My sentiments exactly! I guess he did it in the bid to draw the film community to Calabar, which is laudable but I dont think very plausible. Film makers always think about cost all the time... would like to see how Half Of A Yellow Sun pans out. Sure it will be good.

    It was actually an international film that just happened to be shot in Nigeria. All the cast and crew were brought in from the U.K. All 300 of them,(with the exception of a few cameos by Genny, Onyeka, Zach) Even their water was imported! Certainly didnt add anything to the local economy. Especially when the money used to shoot the film was raised from here in Nigeria... but no wahala... Would like to see if this turns out to be our 'Slum Dog Millionaire or 'Last King of Scotland'.
     
  9. Village-Boi

    Village-Boi Well-Known Member

    Joined:
    Jun 28, 2009
    Messages:
    5,018
    Likes Received:
    527
    Fingers crossed Half Of A Yellow Sun turns out to be a darn good film. I read somewhere even the State Govt. chipped in to help the film out; maybe they got a lower studio rate. Na wa o... so even their water was imported??
     
  10. mamazita!

    mamazita! Active Member

    Joined:
    Sep 26, 2006
    Messages:
    352
    Likes Received:
    71
    Yep! And the State Government eventually pulled out .... when they saw their indigenes were not benefitting much. I don't have a problem with foreigners coming in to shoot but I think if you are going to do it you should involve the local economy or what is the point? Many give the excuse that our local hands are not up to standard but I say, hogwash! That's not true and even if you think so what about training or allowing them understudy you? The beauty of Nollywood for me is that it empowers and employs hundred of locals in the community. Imagine how much money those local villages get for allowing 'epic' films to be shot there? So to come in from the UK shoot everything yourself, train no one and give all the major Hollywood stars the megabucks is not very nice. But then our Government should have enforced it somehow. Anyway, no doubt the film will be nice technically and otherwise... will still go and watch it.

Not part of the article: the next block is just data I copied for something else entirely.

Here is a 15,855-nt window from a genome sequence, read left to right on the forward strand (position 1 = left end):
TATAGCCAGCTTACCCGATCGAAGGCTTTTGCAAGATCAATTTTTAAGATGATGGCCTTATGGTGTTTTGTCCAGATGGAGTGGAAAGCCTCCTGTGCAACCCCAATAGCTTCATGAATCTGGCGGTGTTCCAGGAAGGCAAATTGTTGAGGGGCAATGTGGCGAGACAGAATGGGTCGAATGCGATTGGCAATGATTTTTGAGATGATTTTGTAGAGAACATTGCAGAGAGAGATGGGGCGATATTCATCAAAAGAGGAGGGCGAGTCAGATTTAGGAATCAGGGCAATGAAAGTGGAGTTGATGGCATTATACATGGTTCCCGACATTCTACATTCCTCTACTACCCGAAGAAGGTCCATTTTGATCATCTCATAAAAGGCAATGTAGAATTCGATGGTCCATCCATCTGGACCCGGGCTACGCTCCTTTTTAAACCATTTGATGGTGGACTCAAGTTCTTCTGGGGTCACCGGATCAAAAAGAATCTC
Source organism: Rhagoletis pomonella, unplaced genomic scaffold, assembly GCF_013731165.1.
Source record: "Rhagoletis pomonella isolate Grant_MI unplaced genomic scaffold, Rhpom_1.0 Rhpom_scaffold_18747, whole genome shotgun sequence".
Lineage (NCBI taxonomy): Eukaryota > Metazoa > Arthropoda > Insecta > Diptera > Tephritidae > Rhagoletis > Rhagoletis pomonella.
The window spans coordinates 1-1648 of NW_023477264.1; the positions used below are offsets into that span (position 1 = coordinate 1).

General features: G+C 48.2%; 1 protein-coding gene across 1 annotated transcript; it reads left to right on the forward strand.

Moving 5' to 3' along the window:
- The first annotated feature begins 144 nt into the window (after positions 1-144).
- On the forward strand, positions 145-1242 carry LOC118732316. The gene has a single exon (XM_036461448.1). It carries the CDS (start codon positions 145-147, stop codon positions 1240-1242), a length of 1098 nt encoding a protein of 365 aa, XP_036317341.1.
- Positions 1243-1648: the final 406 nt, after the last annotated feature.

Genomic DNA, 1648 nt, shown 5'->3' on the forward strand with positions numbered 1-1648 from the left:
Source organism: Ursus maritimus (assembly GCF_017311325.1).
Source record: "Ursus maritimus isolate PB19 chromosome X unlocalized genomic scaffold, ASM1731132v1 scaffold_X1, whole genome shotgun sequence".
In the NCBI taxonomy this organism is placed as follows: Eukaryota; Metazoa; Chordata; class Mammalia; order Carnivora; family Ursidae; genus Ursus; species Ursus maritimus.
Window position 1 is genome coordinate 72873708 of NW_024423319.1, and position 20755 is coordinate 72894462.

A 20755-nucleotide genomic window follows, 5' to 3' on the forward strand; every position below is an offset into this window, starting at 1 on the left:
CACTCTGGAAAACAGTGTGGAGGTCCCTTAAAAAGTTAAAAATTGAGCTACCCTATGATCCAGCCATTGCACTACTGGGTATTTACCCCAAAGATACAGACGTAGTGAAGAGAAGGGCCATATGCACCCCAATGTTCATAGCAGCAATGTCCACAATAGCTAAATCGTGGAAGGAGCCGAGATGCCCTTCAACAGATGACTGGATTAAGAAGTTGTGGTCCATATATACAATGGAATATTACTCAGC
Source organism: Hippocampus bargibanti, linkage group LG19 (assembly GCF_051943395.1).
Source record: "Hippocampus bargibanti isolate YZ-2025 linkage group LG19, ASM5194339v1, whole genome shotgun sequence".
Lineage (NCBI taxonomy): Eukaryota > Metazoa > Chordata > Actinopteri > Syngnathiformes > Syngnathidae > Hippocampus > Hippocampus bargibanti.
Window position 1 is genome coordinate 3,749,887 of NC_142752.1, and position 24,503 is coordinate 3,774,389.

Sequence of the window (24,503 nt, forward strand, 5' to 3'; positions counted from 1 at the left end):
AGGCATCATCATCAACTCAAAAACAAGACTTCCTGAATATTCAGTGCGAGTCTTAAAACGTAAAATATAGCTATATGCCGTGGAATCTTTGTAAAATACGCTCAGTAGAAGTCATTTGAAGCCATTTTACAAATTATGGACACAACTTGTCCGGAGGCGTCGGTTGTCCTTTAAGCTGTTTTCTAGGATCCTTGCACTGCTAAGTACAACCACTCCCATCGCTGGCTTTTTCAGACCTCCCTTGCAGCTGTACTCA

11. Village-Boi

    Village-Boi Well-Known Member

    Joined:
    Jun 28, 2009
    Messages:
    5,018
    Likes Received:
    527
    That is such a shame... they should have outsourced some stuff to the locals.
     
  12. Sola

    Sola Administrator
    Staff Member

    Joined:
    Mar 1, 2003
    Messages:
    21,373
    Likes Received:
    1,222
    Precisely. Any film investor should use what's best for his movie to make it fine and profitable. It is not charity and they are not in the business of lifting up local economies. The governmental agencies, on the other hand, are supposed to make this stipulations and require them to do certain things. If they fail to do their part, it is not the external producer's issue.

    Sometimes, you also overlook things like that to encourage more of such filming in the country before you start making demands. When it grows enough and word of mouth has given you some additional leverage, you kick in some conditions. Conditions, if not properly handled, can cut off such prospects from infancy...and this effort is infancy.
     
  13. tunmi

    tunmi Active Member

    Joined:
    Apr 14, 2006
    Messages:
    996
    Likes Received:
    76
    Well yeah. While it's a bit distasteful (to even import the water sef) I think they are thinking in the long run. This move sounds like a free ad space and with the next person to work with them (the Calabar govt) they can impose conditions like Sola said
     
Thread Status:
Not open for further replies.

Share This Page